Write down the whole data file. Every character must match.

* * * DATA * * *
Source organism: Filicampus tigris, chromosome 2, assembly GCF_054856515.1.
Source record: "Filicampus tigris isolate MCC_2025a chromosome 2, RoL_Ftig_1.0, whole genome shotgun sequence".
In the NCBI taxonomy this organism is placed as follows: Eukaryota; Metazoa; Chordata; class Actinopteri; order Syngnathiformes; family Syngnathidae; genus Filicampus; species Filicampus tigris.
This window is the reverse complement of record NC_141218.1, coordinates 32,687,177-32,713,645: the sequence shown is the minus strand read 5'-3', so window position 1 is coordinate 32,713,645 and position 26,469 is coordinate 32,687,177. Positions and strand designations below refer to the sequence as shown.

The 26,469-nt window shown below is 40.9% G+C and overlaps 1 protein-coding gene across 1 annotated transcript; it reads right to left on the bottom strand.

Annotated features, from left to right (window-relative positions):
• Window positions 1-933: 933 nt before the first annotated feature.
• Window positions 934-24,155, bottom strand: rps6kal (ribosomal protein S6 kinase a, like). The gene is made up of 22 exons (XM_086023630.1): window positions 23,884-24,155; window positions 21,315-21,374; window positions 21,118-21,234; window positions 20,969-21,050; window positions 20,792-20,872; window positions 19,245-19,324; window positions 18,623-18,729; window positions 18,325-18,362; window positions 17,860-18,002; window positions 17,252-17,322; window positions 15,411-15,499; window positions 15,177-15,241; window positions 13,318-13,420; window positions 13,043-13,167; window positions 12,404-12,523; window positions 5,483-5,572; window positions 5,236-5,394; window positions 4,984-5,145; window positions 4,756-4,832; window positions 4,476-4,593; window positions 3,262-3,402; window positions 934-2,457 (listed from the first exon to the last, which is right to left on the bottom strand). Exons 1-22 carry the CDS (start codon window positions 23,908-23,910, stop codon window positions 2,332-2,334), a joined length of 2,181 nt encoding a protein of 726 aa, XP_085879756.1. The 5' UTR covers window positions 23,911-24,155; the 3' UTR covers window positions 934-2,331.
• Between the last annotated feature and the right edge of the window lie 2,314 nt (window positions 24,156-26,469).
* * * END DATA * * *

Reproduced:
Source organism: Filicampus tigris, chromosome 2, assembly GCF_054856515.1.
Source record: "Filicampus tigris isolate MCC_2025a chromosome 2, RoL_Ftig_1.0, whole genome shotgun sequence".
In the NCBI taxonomy this organism is placed as follows: Eukaryota; Metazoa; Chordata; class Actinopteri; order Syngnathiformes; family Syngnathidae; genus Filicampus; species Filicampus tigris.
This window is the reverse complement of record NC_141218.1, coordinates 32,687,177-32,713,645: the sequence shown is the minus strand read 5'-3', so window position 1 is coordinate 32,713,645 and position 26,469 is coordinate 32,687,177. Positions and strand designations below refer to the sequence as shown.

The 26,469-nt window shown below is 40.9% G+C and overlaps 1 protein-coding gene across 1 annotated transcript; it reads right to left on the bottom strand.

Annotated features, from left to right (window-relative positions):
• Window positions 1-933: 933 nt before the first annotated feature.
• Window positions 934-24,155, bottom strand: rps6kal (ribosomal protein S6 kinase a, like). The gene is made up of 22 exons (XM_086023630.1): window positions 23,884-24,155; window positions 21,315-21,374; window positions 21,118-21,234; window positions 20,969-21,050; window positions 20,792-20,872; window positions 19,245-19,324; window positions 18,623-18,729; window positions 18,325-18,362; window positions 17,860-18,002; window positions 17,252-17,322; window positions 15,411-15,499; window positions 15,177-15,241; window positions 13,318-13,420; window positions 13,043-13,167; window positions 12,404-12,523; window positions 5,483-5,572; window positions 5,236-5,394; window positions 4,984-5,145; window positions 4,756-4,832; window positions 4,476-4,593; window positions 3,262-3,402; window positions 934-2,457 (listed from the first exon to the last, which is right to left on the bottom strand). Exons 1-22 carry the CDS (start codon window positions 23,908-23,910, stop codon window positions 2,332-2,334), a joined length of 2,181 nt encoding a protein of 726 aa, XP_085879756.1. The 5' UTR covers window positions 23,911-24,155; the 3' UTR covers window positions 934-2,331.
• Between the last annotated feature and the right edge of the window lie 2,314 nt (window positions 24,156-26,469).